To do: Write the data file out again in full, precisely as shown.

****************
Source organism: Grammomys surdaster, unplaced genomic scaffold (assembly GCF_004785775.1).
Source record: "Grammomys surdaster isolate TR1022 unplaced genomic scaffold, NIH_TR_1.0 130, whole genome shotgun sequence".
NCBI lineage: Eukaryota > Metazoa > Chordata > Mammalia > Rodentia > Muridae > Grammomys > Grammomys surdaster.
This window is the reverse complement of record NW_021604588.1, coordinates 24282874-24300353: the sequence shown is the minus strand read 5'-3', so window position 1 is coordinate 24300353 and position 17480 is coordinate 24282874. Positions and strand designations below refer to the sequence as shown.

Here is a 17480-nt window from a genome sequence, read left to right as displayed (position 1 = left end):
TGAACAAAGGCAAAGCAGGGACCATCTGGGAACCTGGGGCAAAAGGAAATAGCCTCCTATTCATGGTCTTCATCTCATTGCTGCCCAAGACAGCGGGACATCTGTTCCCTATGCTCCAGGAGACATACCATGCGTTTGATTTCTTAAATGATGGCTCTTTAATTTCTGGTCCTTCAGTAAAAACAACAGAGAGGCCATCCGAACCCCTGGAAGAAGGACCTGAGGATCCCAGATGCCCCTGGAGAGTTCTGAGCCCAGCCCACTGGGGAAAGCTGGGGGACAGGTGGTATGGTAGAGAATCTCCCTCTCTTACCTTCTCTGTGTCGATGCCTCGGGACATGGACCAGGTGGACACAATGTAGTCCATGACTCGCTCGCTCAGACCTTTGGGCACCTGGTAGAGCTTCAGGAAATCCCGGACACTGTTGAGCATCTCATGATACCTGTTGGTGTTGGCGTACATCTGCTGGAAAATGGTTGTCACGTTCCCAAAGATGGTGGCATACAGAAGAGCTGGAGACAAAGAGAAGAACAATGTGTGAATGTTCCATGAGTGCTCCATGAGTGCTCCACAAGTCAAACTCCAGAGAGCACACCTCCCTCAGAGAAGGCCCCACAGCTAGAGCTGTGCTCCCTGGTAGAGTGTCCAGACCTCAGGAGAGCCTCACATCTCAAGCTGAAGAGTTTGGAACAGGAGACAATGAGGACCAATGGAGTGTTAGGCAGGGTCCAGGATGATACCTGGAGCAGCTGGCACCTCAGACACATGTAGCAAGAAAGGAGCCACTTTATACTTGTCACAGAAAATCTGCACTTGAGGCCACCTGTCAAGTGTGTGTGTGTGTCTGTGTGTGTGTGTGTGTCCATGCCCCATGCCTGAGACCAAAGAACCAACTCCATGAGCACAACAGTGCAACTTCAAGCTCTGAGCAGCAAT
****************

Source organism: Grammomys surdaster, unplaced genomic scaffold (assembly GCF_004785775.1).
Source record: "Grammomys surdaster isolate TR1022 unplaced genomic scaffold, NIH_TR_1.0 130, whole genome shotgun sequence".
NCBI lineage: Eukaryota > Metazoa > Chordata > Mammalia > Rodentia > Muridae > Grammomys > Grammomys surdaster.
This window is the reverse complement of record NW_021604588.1, coordinates 24282874-24300353: the sequence shown is the minus strand read 5'-3', so window position 1 is coordinate 24300353 and position 17480 is coordinate 24282874. Positions and strand designations below refer to the sequence as shown.

Here is a 17480-nt window from a genome sequence, read left to right as displayed (position 1 = left end):
TGAACAAAGGCAAAGCAGGGACCATCTGGGAACCTGGGGCAAAAGGAAATAGCCTCCTATTCATGGTCTTCATCTCATTGCTGCCCAAGACAGCGGGACATCTGTTCCCTATGCTCCAGGAGACATACCATGCGTTTGATTTCTTAAATGATGGCTCTTTAATTTCTGGTCCTTCAGTAAAAACAACAGAGAGGCCATCCGAACCCCTGGAAGAAGGACCTGAGGATCCCAGATGCCCCTGGAGAGTTCTGAGCCCAGCCCACTGGGGAAAGCTGGGGGACAGGTGGTATGGTAGAGAATCTCCCTCTCTTACCTTCTCTGTGTCGATGCCTCGGGACATGGACCAGGTGGACACAATGTAGTCCATGACTCGCTCGCTCAGACCTTTGGGCACCTGGTAGAGCTTCAGGAAATCCCGGACACTGTTGAGCATCTCATGATACCTGTTGGTGTTGGCGTACATCTGCTGGAAAATGGTTGTCACGTTCCCAAAGATGGTGGCATACAGAAGAGCTGGAGACAAAGAGAAGAACAATGTGTGAATGTTCCATGAGTGCTCCATGAGTGCTCCACAAGTCAAACTCCAGAGAGCACACCTCCCTCAGAGAAGGCCCCACAGCTAGAGCTGTGCTCCCTGGTAGAGTGTCCAGACCTCAGGAGAGCCTCACATCTCAAGCTGAAGAGTTTGGAACAGGAGACAATGAGGACCAATGGAGTGTTAGGCAGGGTCCAGGATGATACCTGGAGCAGCTGGCACCTCAGACACATGTAGCAAGAAAGGAGCCACTTTATACTTGTCACAGAAAATCTGCACTTGAGGCCACCTGTCAAGTGTGTGTGTGTGTCTGTGTGTGTGTGTGTGTCCATGCCCCATGCCTGAGACCAAAGAACCAACTCCATGAGCACAACAGTGCAACTTCAAGCTCTGAGCAGCAAT